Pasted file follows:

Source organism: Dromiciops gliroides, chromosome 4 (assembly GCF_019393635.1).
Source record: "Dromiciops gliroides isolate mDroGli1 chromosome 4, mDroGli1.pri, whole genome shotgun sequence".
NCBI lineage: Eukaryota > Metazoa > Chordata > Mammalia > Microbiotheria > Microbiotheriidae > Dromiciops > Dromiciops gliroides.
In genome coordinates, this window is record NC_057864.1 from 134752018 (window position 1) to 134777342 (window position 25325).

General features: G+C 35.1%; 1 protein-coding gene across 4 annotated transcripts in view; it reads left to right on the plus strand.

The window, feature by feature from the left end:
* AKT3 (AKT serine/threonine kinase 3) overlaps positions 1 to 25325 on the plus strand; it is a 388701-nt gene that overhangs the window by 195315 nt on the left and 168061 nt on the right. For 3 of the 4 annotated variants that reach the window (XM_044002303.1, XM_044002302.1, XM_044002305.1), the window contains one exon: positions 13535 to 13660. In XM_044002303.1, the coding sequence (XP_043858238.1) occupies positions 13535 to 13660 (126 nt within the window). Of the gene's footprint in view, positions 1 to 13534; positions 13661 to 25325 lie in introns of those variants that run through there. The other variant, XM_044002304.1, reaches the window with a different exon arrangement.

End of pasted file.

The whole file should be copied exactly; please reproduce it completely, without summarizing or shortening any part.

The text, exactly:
Source organism: Dromiciops gliroides, chromosome 4 (assembly GCF_019393635.1).
Source record: "Dromiciops gliroides isolate mDroGli1 chromosome 4, mDroGli1.pri, whole genome shotgun sequence".
NCBI lineage: Eukaryota > Metazoa > Chordata > Mammalia > Microbiotheria > Microbiotheriidae > Dromiciops > Dromiciops gliroides.
In genome coordinates, this window is record NC_057864.1 from 134752018 (window position 1) to 134777342 (window position 25325).

General features: G+C 35.1%; 1 protein-coding gene across 4 annotated transcripts in view; it reads left to right on the plus strand.

The window, feature by feature from the left end:
* AKT3 (AKT serine/threonine kinase 3) overlaps positions 1 to 25325 on the plus strand; it is a 388701-nt gene that overhangs the window by 195315 nt on the left and 168061 nt on the right. For 3 of the 4 annotated variants that reach the window (XM_044002303.1, XM_044002302.1, XM_044002305.1), the window contains one exon: positions 13535 to 13660. In XM_044002303.1, the coding sequence (XP_043858238.1) occupies positions 13535 to 13660 (126 nt within the window). Of the gene's footprint in view, positions 1 to 13534; positions 13661 to 25325 lie in introns of those variants that run through there. The other variant, XM_044002304.1, reaches the window with a different exon arrangement.